Fictional drama/ Nautical
In September 1884, the Royal Navy ship HMS Wasp set out for Inishtrahull, Ireland’s most northerly inhabited island, carrying men whose work it was to evict the inhabitants of this tiny island who had not paid their rent to their distant absentee landlord. The Wasp didn’t make it, nor did most of its crew and passengers, foundering in the narrow strait between Toraigh Island and the mainland.
Around this historical event, author Tom Sigafoos has written a plausible and entertaining novel beautifully set in its time, culture, and landscape. But The Cursing Stone is also a political story. At its heart is the conflict between tradition and modernity, between definitions of ownership, between an agrarian society and an industrial one.
The inhabitants of Toraigh still practise a form of Celtic Christianity, liberally laced with pre-Christian practices, defending the beliefs to their assigned priest what was bequeathed to them by St. Colmcille (Columba) himself in the 6th century. The traditional stories and beliefs about Toraigh described in the Lebor Gabála Érenn (a collection of legends about the founding and invasions of Ireland, dating in written form from the 11th C) are part of the heartbeat of life on the island, in direct conflict with the Church’s teaching and that of the priest. Eithne, the healer of Toraigh, is predominant in keeping these beliefs alive.
Eithne’s nephew Ruairí is an island boy in whom both the local priest and the local schoolteacher see great promise. He is also the heir to the role of ‘King of Toraigh’, the leader of the island’s people. When an accident robs him of the sight in one eye, he must forfeit that role, and with the help of the schoolteacher is granted a place in the Admiralty’s cartography school on the mainland.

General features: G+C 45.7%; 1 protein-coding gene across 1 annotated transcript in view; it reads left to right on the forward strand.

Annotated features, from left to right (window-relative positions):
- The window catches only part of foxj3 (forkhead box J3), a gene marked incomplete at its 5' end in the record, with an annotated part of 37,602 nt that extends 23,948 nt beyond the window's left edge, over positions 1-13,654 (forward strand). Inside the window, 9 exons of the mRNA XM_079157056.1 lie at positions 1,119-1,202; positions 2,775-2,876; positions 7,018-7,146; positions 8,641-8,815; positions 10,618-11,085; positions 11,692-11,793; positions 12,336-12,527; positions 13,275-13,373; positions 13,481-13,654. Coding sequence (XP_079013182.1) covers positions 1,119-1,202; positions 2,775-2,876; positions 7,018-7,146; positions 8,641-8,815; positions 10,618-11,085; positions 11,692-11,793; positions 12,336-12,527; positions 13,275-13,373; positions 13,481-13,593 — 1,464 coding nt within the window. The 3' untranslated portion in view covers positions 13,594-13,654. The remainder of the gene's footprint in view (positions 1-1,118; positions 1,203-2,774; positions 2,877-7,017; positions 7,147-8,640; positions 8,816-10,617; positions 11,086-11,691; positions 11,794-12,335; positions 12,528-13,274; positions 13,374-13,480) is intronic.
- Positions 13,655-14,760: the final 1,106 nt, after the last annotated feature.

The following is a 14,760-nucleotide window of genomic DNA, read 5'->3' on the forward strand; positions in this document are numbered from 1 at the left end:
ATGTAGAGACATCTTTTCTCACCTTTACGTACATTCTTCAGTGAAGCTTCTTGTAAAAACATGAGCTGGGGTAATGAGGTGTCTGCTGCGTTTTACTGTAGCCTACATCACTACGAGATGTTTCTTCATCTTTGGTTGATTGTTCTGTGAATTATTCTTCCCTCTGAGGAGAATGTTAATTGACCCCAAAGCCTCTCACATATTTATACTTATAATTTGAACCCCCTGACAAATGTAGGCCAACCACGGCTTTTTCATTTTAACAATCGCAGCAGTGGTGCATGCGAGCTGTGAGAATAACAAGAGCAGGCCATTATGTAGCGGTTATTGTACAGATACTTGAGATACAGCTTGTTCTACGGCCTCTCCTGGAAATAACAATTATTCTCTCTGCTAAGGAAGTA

Life aboard HMS Wasp is in stark counterpoint to the traditional life on Toraigh, although parallels are drawn. Sub-lieutenant Gubby is a young man unsure of his place in navy life; overweight, hesitant and unskilled in leadership, he is further hampered by an irascible, ill captain. The Wasp is a steamship, powered by coal, a machine lacking any of the romance of a sailing ship, a symbol of the modern, industrial world that will come into direct conflict with the traditions of Toraigh and Inishtrahull.
In between these two stands the lighthouse, a bridge between tradition and modernity, the past and the future: the island light is the last light seen by Irishmen and women sailing to North America. It too is threatened by changes driven by efficiency and cold bureaucracy.
The beginning chapters of The Cursing Stone, setting up the characters and conflicts in the three major settings, easily drew me in. Personalities are painted with a light hand, and the reader’s sympathies are drawn towards Ruairí and Gubby. When Ruairí’s brother Eoghan becomes a labourer at the lighthouse, we have a triumvirate of young men with whom we share the story.
The last third of the novel, as it moves towards its historical and narrative climax, kept me reading until late, written with skill and evocative action. It is the middle chapters that are, to some extent, less convincing, especially regarding Gubby. He remained a character without real definition, moving between evoking sympathy and irritation, never quite coalescing. Ruairí too is unsure of himself in this section, vacillating over his decisions, but his choices and his subsequent responses come into focus.
Overall, though, The Cursing Stone is a well written story of a small event, both geographically and historically, but one piece of Ireland’s 19th-century history in which so much of the whole is reflected.
Reviewed for Discovering Diamonds
© Marian L Thorpe